National appears to have no clue that by giving tax breaks to the well-off, demonising those who can’t find work, sacking public service employees, and bailing out failed businesses who should have been allowed to fail instead of continuing to trade, they have merely repeated the worst of the excesses of the Coates Government.

Those who do not heed history are doomed to repeat it.

The lessons of the past might be well learnt by John Key and his cronies, as he tries to cynically manipulate his way into another term, with asset-stripping as a Key policy for the next three years,and a probable golden parachute lurking outside New Zealand once he’s overstayed his welcome.

Aah, but what about Labour’s future plans? Well, I’ll be interested again when Goff finally gets rolled by Grant Robertson. This election, despite a strong finish, the Labour leader has looked weak, indecisive and feckless, and made me glance wistfully at the “I miss Helen” button that I bought from Unity Bookshop shortly after Helengrad was vacated when her Helenship departed for the UNDP.

*Update:
If you wish to ascertain the accuracy of my statements about the Coates Government, I thoroughly recommend the works of Tony Simpson, “The Sugarbag Years”, published in 1975, and “The Slump”, published in 1990, both available in Penguin NZ editions. Should be available in any public library with a decent NZ History section.
Or you could read any of the biographies of John A Lee, Michael Joseph Savage, Peter Fraser, or indeed anything written about the Coates Government itself. Here ends the history tutorial assignment, don’t post me the answers, I’ll be happy enough if you just educate yourselves.

Going for Green: Businesswoman and Mother Viv Kerr

Viv Kerr is a dentist with her own practice. As you might expect, she’s a gentle, thorough, practical and thoughtful person. What is unexpected is her passionate and informed concern for her children’s future. That is what fuels her many informed and persuasive letters to the paper and to politicians, to making submissions on environmental issues, and, recently, to joining the Green party.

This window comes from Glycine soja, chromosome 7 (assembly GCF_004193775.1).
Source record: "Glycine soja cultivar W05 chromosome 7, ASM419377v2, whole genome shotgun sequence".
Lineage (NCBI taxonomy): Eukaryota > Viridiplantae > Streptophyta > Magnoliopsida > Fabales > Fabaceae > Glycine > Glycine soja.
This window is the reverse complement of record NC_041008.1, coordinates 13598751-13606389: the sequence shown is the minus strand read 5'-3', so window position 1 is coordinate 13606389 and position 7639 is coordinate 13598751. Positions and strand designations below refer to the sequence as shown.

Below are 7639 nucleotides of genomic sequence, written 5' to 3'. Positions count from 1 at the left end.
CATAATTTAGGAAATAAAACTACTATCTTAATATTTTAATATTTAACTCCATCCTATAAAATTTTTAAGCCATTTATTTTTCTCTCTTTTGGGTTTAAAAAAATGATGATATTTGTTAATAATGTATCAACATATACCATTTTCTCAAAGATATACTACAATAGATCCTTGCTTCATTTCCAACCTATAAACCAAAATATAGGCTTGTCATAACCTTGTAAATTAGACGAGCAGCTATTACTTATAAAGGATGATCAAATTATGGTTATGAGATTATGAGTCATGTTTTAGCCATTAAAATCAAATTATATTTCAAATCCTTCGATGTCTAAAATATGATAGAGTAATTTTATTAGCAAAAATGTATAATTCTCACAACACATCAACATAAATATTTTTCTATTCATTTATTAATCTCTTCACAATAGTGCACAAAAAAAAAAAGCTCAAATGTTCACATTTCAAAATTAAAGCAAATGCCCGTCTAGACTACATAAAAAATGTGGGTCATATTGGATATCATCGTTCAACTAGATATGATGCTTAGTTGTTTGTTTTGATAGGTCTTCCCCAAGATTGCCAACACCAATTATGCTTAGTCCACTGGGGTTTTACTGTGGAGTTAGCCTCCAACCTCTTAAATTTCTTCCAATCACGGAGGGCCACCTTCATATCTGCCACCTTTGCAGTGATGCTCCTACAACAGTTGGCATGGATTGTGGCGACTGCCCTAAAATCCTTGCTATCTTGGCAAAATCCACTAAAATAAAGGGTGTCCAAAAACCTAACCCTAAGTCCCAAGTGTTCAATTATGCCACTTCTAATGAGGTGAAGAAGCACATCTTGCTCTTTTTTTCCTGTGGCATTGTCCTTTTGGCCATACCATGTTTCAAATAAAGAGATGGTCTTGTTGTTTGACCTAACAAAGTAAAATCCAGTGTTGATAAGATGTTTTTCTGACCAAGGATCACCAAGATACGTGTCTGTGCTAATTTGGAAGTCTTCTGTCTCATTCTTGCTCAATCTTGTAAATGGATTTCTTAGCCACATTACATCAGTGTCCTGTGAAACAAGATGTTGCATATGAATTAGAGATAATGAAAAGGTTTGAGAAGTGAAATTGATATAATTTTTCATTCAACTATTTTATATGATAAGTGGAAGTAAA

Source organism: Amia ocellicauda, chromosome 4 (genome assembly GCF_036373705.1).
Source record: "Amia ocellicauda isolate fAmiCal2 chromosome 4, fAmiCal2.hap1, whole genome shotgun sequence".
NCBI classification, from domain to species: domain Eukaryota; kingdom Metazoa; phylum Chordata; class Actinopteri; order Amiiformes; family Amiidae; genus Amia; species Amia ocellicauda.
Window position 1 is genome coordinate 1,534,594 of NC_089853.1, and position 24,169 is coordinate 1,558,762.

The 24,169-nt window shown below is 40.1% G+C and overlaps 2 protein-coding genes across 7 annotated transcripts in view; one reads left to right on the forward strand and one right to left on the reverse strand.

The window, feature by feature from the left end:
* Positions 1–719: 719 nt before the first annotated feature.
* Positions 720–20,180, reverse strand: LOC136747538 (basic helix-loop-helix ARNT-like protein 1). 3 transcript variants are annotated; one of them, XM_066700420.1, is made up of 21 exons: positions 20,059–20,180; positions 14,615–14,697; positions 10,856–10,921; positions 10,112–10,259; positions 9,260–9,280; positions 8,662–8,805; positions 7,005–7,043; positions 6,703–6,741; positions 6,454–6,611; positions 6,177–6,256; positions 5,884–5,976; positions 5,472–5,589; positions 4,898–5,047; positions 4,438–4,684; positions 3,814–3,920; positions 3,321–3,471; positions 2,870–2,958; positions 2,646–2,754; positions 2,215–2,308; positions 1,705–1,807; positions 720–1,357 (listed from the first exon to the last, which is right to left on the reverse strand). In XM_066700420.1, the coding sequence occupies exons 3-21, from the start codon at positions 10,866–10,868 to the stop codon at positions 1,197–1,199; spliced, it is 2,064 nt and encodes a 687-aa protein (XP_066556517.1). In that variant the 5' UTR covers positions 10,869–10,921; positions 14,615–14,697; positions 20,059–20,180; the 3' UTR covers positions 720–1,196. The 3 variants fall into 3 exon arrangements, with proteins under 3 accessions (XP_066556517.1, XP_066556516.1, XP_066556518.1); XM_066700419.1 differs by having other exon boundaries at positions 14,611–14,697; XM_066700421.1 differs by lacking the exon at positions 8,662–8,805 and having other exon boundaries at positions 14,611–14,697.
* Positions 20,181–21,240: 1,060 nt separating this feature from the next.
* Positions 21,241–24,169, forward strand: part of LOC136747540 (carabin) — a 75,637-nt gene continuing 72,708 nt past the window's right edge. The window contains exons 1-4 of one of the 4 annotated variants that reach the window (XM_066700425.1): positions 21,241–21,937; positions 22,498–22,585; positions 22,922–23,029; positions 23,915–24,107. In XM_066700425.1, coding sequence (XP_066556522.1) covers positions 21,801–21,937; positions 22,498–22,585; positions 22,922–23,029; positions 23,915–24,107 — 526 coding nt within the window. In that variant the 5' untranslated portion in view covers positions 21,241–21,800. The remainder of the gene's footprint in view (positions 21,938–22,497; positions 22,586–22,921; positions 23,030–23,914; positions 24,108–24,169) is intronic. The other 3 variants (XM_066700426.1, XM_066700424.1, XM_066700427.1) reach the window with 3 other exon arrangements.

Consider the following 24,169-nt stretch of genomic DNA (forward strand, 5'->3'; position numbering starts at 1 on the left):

“It was the climate change issue that actually got me motivated. In the run-up to the Copenhagen talks they were talking about a 2050 vision, and my son was seven at the time. I was 47. That made it matter to me. They were talking about his future, at my age. My serious worries crystallised and I realised I had to actually do something.”

Having a scientific background, Viv started reading and learning all she could. “My training as a dentist gave me a good grasp of evidence-based research, and of course to first ‘do no harm’. I started reading and listening to James Hansen and David Suzuki and George Monbiot – and always looking at their background research.”

What she learned made the political highly personal. “I would hate to sit there at the end of my life and see things really start to disintegrate. Now at least I know I did try to do something, and whether I have any effect or not I will go down fighting. Not that we will go down!

“I have also learned that a small group of people can have a big effect. Take the Dunedin Sound, which is internationally known, yet it was only a small group of people.”

Viv’s activism is best known ( so far) in Dunedin for her letters to the paper. She began these when the Otago Daily Times covered climate change projections for the city and oil drilling off the coast on the same front page. “There have been lots of reactions to the letters – some quite surprising, and almost all entirely positive. It surprises me so few do write letters, when so many of us are concerned.”

She also now uses her education and skills to make submissions on environmental issues, such as on mining in national parks. “It was the first time I’d ever put in a written submission on anything, so I treated it like a research project.”

Viv joined the Greens because “I think that’s the only sensible option. The things that they say make sense to me. What appeals most is their focus on environment. Although social justice is important to me, the environment is the main thing because without it nothing else will happen. Recognising the Treaty also matters because I’ve married into the iwi.

“And the Greens’ decision-making is transparent. I was a really new member when they developed a new policy on the Christchurch earthquake, and I thought it was cool that they asked for feedback from members on that. The Greens walk the walk.”

Good Golly Ms Tolley

National announces its Education policy:

People wanting to be teachers may soon have to pass a personality test to assess whether they are right for the job.